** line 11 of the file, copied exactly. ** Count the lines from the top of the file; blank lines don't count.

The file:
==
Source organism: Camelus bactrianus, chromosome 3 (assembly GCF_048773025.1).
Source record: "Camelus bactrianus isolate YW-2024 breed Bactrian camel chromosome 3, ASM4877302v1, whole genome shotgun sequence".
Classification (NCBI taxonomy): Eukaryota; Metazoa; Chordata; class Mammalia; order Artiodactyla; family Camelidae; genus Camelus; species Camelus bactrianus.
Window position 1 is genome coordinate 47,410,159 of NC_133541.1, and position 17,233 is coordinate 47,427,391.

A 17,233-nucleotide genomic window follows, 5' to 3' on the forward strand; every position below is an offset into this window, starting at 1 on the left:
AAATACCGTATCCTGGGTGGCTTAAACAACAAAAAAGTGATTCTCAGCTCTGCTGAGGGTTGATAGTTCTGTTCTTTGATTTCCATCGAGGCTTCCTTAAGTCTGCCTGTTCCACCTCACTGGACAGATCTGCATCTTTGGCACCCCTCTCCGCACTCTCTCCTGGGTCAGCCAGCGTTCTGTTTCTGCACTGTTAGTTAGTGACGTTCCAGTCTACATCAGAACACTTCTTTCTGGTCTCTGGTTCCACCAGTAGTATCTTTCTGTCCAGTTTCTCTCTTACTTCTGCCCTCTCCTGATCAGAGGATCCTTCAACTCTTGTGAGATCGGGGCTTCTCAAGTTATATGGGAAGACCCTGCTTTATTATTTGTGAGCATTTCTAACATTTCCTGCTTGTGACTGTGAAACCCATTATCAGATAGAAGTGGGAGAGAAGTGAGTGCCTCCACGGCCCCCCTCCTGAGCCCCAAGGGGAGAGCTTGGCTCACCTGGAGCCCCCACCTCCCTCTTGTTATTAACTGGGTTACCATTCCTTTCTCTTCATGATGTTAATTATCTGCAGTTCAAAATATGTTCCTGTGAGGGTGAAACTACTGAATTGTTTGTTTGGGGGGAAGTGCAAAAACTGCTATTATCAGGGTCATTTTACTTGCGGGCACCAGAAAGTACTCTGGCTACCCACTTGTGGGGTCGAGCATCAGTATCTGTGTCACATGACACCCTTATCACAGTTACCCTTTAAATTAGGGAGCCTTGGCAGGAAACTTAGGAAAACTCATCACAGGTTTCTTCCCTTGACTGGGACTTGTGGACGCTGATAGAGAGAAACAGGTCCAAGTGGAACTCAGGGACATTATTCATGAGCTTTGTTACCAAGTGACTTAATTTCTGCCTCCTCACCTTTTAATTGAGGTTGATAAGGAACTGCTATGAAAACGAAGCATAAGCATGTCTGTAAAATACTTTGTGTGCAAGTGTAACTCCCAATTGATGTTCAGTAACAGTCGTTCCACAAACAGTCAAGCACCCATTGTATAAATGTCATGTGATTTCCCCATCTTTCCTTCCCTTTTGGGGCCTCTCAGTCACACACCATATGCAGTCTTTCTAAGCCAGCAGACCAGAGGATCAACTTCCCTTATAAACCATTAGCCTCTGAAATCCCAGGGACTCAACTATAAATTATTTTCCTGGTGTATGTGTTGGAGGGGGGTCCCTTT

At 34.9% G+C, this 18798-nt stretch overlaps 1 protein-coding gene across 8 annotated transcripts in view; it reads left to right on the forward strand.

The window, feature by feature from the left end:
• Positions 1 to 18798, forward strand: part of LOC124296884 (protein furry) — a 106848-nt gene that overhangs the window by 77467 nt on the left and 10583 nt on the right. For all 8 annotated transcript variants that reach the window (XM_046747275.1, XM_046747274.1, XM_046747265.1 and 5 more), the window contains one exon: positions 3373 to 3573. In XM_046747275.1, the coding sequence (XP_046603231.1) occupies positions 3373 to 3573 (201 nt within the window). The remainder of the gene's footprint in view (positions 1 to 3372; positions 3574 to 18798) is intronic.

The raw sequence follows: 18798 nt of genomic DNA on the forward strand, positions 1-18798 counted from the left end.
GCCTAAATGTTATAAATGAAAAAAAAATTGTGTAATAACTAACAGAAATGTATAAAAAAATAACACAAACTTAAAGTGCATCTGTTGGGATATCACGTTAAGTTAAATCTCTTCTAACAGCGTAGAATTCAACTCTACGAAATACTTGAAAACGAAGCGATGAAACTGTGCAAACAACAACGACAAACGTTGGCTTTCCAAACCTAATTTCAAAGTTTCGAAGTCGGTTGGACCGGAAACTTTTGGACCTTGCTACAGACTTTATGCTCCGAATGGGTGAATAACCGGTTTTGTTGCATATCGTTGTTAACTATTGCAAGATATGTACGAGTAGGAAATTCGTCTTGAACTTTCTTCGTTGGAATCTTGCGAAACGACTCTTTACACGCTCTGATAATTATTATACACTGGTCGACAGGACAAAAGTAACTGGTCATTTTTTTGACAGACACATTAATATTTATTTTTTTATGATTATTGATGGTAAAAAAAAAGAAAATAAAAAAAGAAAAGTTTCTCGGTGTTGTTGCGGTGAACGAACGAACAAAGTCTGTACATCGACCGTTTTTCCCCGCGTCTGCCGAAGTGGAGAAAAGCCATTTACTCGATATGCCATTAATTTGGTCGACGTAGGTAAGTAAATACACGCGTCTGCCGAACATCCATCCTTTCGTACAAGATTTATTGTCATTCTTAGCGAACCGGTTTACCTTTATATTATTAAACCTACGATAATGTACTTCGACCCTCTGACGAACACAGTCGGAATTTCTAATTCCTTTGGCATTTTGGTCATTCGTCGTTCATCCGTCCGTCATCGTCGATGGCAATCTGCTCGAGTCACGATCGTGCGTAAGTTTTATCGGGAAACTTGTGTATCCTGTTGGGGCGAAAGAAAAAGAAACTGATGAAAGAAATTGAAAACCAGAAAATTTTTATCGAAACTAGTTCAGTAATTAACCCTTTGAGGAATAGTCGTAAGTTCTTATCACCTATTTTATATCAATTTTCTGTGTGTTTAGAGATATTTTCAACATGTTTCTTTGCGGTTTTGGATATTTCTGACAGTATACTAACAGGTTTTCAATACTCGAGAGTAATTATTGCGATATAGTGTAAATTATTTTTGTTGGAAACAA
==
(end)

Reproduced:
GCCTAAATGTTATAAATGAAAAAAAAATTGTGTAATAACTAACAGAAATGTATAAAAAAATAACACAAACTTAAAGTGCATCTGTTGGGATATCACGTTAAGTTAAATCTCTTCTAACAGCGTAGAATTCAACTCTACGAAATACTTGAAAACGAAGCGATGAAACTGTGCAAACAACAACGACAAACGTTGGCTTTCCAAACCTAATTTCAAAGTTTCGAAGTCGGTTGGACCGGAAACTTTTGGACCTTGCTACAGACTTTATGCTCCGAATGGGTGAATAACCGGTTTTGTTGCATATCGTTGTTAACTATTGCAAGATATGTACGAGTAGGAAATTCGTCTTGAACTTTCTTCGTTGGAATCTTGCGAAACGACTCTTTACACGCTCTGATAATTATTATACACTGGTCGACAGGACAAAAGTAACTGGTCATTTTTTTGACAGACACATTAATATTTATTTTTTTATGATTATTGATGGTAAAAAAAAAGAAAATAAAAAAAGAAAAGTTTCTCGGTGTTGTTGCGGTGAACGAACGAACAAAGTCTGTACATCGACCGTTTTTCCCCGCGTCTGCCGAAGTGGAGAAAAGCCATTTACTCGATATGCCATTAATTTGGTCGACGTAGGTAAGTAAATACACGCGTCTGCCGAACATCCATCCTTTCGTACAAGATTTATTGTCATTCTTAGCGAACCGGTTTACCTTTATATTATTAAACCTACGATAATGTACTTCGACCCTCTGACGAACACAGTCGGAATTTCTAATTCCTTTGGCATTTTGGTCATTCGTCGTTCATCCGTCCGTCATCGTCGATGGCAATCTGCTCGAGTCACGATCGTGCGTAAGTTTTATCGGGAAACTTGTGTATCCTGTTGGGGCGAAAGAAAAAGAAACTGATGAAAGAAATTGAAAACCAGAAAATTTTTATCGAAACTAGTTCAGTAATTAACCCTTTGAGGAATAGTCGTAAGTTCTTATCACCTATTTTATATCAATTTTCTGTGTGTTTAGAGATATTTTCAACATGTTTCTTTGCGGTTTTGGATATTTCTGACAGTATACTAACAGGTTTTCAATACTCGAGAGTAATTATTGCGATATAGTGTAAATTATTTTTGTTGGAAACAA